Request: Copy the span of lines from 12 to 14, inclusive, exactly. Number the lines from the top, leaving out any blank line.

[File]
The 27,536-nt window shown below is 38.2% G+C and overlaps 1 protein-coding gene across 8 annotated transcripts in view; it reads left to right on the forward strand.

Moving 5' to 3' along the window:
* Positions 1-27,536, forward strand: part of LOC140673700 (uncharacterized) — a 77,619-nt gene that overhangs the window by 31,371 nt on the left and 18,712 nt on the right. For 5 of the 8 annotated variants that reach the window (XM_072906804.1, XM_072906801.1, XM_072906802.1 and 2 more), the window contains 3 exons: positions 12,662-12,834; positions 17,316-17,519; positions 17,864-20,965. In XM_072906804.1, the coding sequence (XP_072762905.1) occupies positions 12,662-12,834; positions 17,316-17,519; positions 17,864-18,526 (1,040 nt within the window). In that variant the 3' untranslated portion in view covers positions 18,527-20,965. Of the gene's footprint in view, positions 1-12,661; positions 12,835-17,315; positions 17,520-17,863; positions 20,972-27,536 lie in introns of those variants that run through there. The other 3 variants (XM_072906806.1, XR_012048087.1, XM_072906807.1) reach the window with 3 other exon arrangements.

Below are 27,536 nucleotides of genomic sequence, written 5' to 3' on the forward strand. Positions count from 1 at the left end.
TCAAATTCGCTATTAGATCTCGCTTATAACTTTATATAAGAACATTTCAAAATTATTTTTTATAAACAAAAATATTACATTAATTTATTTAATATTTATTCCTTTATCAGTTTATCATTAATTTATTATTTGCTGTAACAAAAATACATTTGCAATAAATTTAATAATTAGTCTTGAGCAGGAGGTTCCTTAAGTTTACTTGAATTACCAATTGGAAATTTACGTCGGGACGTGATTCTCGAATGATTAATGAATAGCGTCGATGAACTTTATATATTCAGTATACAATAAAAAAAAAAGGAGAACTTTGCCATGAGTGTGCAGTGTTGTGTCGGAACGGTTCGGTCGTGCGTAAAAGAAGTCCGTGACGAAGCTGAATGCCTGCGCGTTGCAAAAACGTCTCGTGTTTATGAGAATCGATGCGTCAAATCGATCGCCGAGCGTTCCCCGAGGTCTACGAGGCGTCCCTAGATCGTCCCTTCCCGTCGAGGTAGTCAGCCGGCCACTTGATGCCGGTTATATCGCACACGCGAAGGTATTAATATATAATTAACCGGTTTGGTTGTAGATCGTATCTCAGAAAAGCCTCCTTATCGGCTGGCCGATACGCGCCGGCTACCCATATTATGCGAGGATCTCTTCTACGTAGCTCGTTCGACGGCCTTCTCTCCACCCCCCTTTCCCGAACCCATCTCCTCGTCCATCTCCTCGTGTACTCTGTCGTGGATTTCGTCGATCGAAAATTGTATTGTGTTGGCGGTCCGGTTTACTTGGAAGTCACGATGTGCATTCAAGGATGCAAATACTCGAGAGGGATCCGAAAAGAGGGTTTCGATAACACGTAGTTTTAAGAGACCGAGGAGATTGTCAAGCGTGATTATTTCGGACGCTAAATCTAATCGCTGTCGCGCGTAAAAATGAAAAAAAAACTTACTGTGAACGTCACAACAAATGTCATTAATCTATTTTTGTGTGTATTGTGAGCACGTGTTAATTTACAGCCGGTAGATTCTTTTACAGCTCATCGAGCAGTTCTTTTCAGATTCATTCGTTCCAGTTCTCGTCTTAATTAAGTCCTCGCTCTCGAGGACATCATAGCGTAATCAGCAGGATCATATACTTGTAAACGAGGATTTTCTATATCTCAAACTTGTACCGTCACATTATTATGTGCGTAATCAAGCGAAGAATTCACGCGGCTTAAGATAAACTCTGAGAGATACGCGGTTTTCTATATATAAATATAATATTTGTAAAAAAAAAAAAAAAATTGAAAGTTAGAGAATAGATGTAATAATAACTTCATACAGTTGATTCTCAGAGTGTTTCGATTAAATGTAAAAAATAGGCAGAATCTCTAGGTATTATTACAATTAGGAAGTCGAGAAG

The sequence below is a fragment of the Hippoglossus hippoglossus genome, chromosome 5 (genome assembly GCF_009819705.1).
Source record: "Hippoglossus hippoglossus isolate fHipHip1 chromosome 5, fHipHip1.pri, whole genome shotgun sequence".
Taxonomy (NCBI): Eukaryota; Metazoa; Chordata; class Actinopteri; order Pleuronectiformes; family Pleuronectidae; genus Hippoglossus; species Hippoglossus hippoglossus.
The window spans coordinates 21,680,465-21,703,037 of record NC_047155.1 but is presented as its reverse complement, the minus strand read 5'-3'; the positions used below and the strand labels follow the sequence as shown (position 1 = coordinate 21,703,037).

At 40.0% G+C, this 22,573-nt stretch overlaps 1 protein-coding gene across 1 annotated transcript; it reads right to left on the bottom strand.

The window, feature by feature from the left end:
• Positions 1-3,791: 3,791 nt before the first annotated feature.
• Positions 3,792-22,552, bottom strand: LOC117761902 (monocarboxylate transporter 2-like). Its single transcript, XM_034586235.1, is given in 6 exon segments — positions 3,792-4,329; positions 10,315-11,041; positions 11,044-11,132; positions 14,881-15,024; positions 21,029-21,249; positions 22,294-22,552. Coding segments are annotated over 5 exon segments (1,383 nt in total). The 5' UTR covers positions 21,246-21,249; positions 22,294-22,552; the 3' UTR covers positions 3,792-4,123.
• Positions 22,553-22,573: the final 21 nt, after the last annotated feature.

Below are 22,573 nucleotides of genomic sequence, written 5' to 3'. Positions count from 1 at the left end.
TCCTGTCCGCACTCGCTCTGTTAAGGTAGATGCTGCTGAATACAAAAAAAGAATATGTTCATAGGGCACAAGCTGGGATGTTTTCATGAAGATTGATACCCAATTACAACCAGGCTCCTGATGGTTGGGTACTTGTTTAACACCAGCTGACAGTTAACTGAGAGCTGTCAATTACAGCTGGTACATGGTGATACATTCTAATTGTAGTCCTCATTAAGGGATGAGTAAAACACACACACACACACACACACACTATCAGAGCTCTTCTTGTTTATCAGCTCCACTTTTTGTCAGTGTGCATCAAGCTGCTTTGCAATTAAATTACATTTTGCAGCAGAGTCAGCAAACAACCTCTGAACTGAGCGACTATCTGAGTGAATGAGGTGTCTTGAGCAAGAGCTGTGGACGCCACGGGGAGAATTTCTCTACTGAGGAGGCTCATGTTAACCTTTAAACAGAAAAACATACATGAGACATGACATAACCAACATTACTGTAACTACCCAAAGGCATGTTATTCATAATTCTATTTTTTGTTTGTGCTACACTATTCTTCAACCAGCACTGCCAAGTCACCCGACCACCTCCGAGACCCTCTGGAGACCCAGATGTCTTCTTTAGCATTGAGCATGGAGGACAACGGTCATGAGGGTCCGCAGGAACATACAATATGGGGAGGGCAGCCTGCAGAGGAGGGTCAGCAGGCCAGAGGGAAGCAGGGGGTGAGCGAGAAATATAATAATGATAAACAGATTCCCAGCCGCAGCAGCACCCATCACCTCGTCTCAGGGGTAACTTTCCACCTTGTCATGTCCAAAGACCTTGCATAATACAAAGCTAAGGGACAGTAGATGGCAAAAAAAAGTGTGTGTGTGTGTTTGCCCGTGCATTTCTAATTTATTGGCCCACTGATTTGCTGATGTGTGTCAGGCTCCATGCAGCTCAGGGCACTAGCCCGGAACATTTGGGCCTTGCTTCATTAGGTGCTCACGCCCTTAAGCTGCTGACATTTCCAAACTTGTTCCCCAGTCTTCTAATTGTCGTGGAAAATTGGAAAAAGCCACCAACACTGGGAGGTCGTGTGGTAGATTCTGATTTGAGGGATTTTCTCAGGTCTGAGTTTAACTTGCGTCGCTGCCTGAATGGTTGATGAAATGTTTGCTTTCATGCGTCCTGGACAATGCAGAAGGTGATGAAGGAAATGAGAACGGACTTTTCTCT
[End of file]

• Positions 1-3,791: 3,791 nt before the first annotated feature.
• Positions 3,792-22,552, bottom strand: LOC117761902 (monocarboxylate transporter 2-like). Its single transcript, XM_034586235.1, is given in 6 exon segments — positions 3,792-4,329; positions 10,315-11,041; positions 11,044-11,132; positions 14,881-15,024; positions 21,029-21,249; positions 22,294-22,552. Coding segments are annotated over 5 exon segments (1,383 nt in total). The 5' UTR covers positions 21,246-21,249; positions 22,294-22,552; the 3' UTR covers positions 3,792-4,123.
• Positions 22,553-22,573: the final 21 nt, after the last annotated feature.